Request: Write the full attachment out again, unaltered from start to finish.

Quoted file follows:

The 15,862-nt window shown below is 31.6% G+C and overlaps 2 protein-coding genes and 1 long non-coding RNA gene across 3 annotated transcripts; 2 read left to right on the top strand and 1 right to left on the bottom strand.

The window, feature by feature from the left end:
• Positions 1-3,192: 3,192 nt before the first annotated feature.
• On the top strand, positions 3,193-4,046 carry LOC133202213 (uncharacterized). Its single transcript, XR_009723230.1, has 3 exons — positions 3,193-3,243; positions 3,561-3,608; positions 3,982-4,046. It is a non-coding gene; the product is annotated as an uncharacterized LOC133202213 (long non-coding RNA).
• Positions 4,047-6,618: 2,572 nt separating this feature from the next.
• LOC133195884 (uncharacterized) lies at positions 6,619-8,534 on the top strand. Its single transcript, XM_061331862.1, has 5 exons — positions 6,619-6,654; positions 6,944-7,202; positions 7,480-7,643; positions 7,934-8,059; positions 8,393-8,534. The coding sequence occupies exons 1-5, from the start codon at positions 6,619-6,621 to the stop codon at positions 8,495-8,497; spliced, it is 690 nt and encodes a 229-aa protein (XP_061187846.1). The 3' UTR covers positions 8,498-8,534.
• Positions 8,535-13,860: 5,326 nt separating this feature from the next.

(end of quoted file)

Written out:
The 15,862-nt window shown below is 31.6% G+C and overlaps 2 protein-coding genes and 1 long non-coding RNA gene across 3 annotated transcripts; 2 read left to right on the top strand and 1 right to left on the bottom strand.

The window, feature by feature from the left end:
• Positions 1-3,192: 3,192 nt before the first annotated feature.
• On the top strand, positions 3,193-4,046 carry LOC133202213 (uncharacterized). Its single transcript, XR_009723230.1, has 3 exons — positions 3,193-3,243; positions 3,561-3,608; positions 3,982-4,046. It is a non-coding gene; the product is annotated as an uncharacterized LOC133202213 (long non-coding RNA).
• Positions 4,047-6,618: 2,572 nt separating this feature from the next.
• LOC133195884 (uncharacterized) lies at positions 6,619-8,534 on the top strand. Its single transcript, XM_061331862.1, has 5 exons — positions 6,619-6,654; positions 6,944-7,202; positions 7,480-7,643; positions 7,934-8,059; positions 8,393-8,534. The coding sequence occupies exons 1-5, from the start codon at positions 6,619-6,621 to the stop codon at positions 8,495-8,497; spliced, it is 690 nt and encodes a 229-aa protein (XP_061187846.1). The 3' UTR covers positions 8,498-8,534.
• Positions 8,535-13,860: 5,326 nt separating this feature from the next.